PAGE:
- “When you visit, we want you to be comfortable and have privacy, so we’ve made arrangements. at a hotel. This makes it easier on everyone. Thanks for understanding.”
- “We don’t watch much TV with the kids. Let’s talk about other things they can do when they come over.”
- “We only let the kids use the iPad on weekends and limit it to 15 minutes. We would be happy to send it over with the kids as long as you apply the same time limits.”
Setting clear boundaries and expectations boosts the odds that grandparents will be respectful of your wishes. As parents, you make the decisions about family values and guidelines. This gives grandparents the opportunity to understand what you expect from them. Hopefully, they will get on board. When grandparents honor and respect your wishes this creates goodwill and enhances your relationships. Have discussions with your spouse and consider ahead of time what you’re going to do if or when grandparents don’t respect your boundaries. This can help keep you calm and give you options in deciding how to handle it.
3. Affirm their efforts.
Express appreciation and take note of how grandparents help make life a bit easier. Be specific and sincere.
- “Thanks, Mom, for coming over at the last minute and filling in. I really needed a break.”
- “Dad, you did a great job fixing the swing. The kids and I appreciate you.”
- “Your gifts were generous and thoughtful. We know you put time and energy into getting what the kids would enjoy.”
- “It sure was wonderful seeing an empty sink with no dirty dishes. Thanks for taking care of that!”
- “Picking up the kids so I could get some errands done was a big help. It lowered my stress, and I got a lot done.”
Grandparents may not always do things exactly how you’d like them done. Focus on the effort instead of the outcome. Make specific comments about how their gift of time and energy helped you. This can increase the odds they will want to continue supporting you in the future.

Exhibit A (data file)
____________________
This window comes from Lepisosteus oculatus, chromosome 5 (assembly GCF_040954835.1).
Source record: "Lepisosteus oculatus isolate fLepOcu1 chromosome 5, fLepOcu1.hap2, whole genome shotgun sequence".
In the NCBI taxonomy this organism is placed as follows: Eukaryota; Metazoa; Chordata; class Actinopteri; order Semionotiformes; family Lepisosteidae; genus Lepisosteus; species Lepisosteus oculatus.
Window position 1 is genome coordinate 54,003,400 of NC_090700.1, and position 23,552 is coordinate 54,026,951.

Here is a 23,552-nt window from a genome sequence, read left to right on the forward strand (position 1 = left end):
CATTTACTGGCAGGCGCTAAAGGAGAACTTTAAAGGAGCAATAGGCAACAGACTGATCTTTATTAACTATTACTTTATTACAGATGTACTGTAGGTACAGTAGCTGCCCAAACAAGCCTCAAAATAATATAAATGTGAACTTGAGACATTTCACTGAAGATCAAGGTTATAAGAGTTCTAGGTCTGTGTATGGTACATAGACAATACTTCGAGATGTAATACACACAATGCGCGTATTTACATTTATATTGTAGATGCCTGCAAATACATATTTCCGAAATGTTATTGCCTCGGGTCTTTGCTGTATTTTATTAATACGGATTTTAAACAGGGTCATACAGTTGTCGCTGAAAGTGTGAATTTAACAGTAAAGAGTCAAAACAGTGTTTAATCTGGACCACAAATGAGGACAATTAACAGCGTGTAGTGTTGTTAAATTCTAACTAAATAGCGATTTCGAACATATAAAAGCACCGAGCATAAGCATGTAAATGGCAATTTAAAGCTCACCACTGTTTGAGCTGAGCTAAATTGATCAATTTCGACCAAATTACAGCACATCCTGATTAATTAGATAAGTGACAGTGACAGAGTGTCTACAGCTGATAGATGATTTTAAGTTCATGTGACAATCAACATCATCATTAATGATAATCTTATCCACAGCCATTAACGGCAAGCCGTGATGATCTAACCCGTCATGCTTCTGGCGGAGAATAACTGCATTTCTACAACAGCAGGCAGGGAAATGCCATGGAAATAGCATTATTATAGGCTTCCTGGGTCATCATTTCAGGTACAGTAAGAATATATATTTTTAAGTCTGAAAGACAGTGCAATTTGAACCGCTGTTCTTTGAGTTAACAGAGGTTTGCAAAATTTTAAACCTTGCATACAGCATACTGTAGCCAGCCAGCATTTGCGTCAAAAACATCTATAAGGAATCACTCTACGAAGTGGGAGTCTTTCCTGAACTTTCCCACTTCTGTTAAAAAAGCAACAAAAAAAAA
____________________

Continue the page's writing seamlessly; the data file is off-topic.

4. Love with “grace.”
Grandparents come with strengths and weaknesses—just like everyone else. Perhaps they had a difficult childhood. Maybe they have limited parenting abilities or lack sensitivity. Sometimes they cross the line. Showing love with “grace” is about forgiving shortcomings and accepting them “warts and all.” This doesn’t mean you must agree with their approach or that you will allow them to do what they want. It simply means you have made the decision to have them participate in their grandchild’s life to the degree that you are comfortable with. When grandparents are a blessing and offer an added dimension of love and fun to your child’s life, accepting and forgiving when they get off track is worthwhile.
Parents can get so overwhelmed and busy with daily living and raising a family they can forget grandparents can help in offering support. Grandparents can get so caught up in the love of a grandchild that they can forget parents need attention, too. When parents empathize, set boundaries, affirm grandparent’s efforts and love with “grace,” they can help create goodwill and further the shared purpose of both generations: loving and guiding the child.
Note: If you’d like tips on how grandparents can follow these same steps to enhance relationships with their adult children, please visit the author’s website.
Janada Clark, M.A. is a parent educator who has taught at Stanford and throughout our community. She teaches Love and Logic parenting classes at various locations. In addition, she is an instructor at Day One in Palo Alto. For more information, visit www.janadaclark.com. You can also find her on Facebook.